How much money is due to you is also known as your Accounts Receivable. The total of your Accounts Receivable is the total of the money due to you. The tricky thing with writing is that you don’t always know a definite payment date since it is often “upon publication.” For me, that makes it easy to overlook a Receivable – something I do NOT want to do.

As a way around that, when I submit a query to a new client, I create a Customer Record for that client. It takes very little time. All I do is put in a name, address, and other contact info. In the notes, I put some information about the query itself. This way, if I get the assignment, I can go on to the next step. If I don’t get the assignment, I can make the customer inactive or delete it entirely. For the time from the query to the response, I have the potential client in my system – safe and sound where I can’t lose it!

When I get the assignment, I create an Invoice. The invoice may or may not be the one the client wants from me – if they even want one from me. Very often they send a contract and I sign and return it. My payment comes without an Invoice from me. So why create a Contract? Because it takes very little time but yields a bunch of useful information for my purposes. Plus, it sits there with the potential due date, letting me know when that date is approaching so I can watch my mailbox and follow up if necessary.

What information can I get from the invoice? I can tell what sort of writing paid me the most, if that is important to me. I can tell which Clients paid me the most. I can keep track of my time if I’d like, and see which writing was the most profitable.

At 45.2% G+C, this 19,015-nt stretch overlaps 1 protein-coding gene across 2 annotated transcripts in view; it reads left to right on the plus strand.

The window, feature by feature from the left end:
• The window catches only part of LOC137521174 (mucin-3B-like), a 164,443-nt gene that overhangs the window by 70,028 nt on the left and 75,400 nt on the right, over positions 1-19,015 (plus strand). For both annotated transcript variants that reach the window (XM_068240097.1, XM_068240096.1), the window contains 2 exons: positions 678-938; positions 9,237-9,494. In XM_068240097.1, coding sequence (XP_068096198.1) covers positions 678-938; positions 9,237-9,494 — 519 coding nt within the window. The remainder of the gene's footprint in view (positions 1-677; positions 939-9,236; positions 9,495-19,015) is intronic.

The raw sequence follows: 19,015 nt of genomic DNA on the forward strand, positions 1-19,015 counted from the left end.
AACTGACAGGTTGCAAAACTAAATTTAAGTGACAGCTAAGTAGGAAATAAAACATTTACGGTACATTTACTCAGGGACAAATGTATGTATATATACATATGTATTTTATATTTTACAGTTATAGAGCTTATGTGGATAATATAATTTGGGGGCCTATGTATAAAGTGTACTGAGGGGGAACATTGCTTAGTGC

For me, the most important part of entering the information and creating an Invoice is that I have one place to look to see who owes me money, and a system that keeps track of when it is due without any additional effort on my part.

Related Posts:
QuickBooks for Writers – Getting Started

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To PayPal or Not to PayPal

PayPal. The ubiquitous money-mover that’s popping up ever more often as a method of payment.  The question is, do you use it as a way for people to pay for your services?

Let’s consider the pros and cons. Since I like my bad news first and quick, I’ll start with the cons:

  • PayPal takes a 3% fee for each payment made to you via a PayPal button on your shopping cart. (The majority of similar services also take a fee.)
  • In the case of a customer dispute, it will take approximately 8 weeks for the funds to be re-deposited to your account if you are victorious. Yes. Eight. Weeks. If your business is as cash-starved as mine, that will be a very looooonnnnnggggg eight weeks. And I’m here to ensure you that no amount of pleading, crying, whining, threatening, or cajoling is going to make that less than eight weeks.  Even if the customer informs his credit card company that the charge was correct and he was in error. Eight weeks. Just saying’
  • You could have your client deposit your funds into your bank account automatically – without any fees.

Then again …

  • The fee is tax deductible. Truly. Check it out for yourself in IRS Publication 334.
  • The money is in your account and ready to use – immediately.
  • For many individuals who are using your services, using PayPal is simple, easy, and not a matter of a cash outlay on their part.

Bottom line? The entire time I was waiting for my money to re-appear in my PayPal account, I swore I’d never use PayPal again. Then I had over sixty families in four separate locations registering for my KidWrite program and – what can I say – PayPal was once again a no-brainer.

Next time – Getting your money out of PayPal!

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Tracking Money Due to You

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Tracking Money You Owe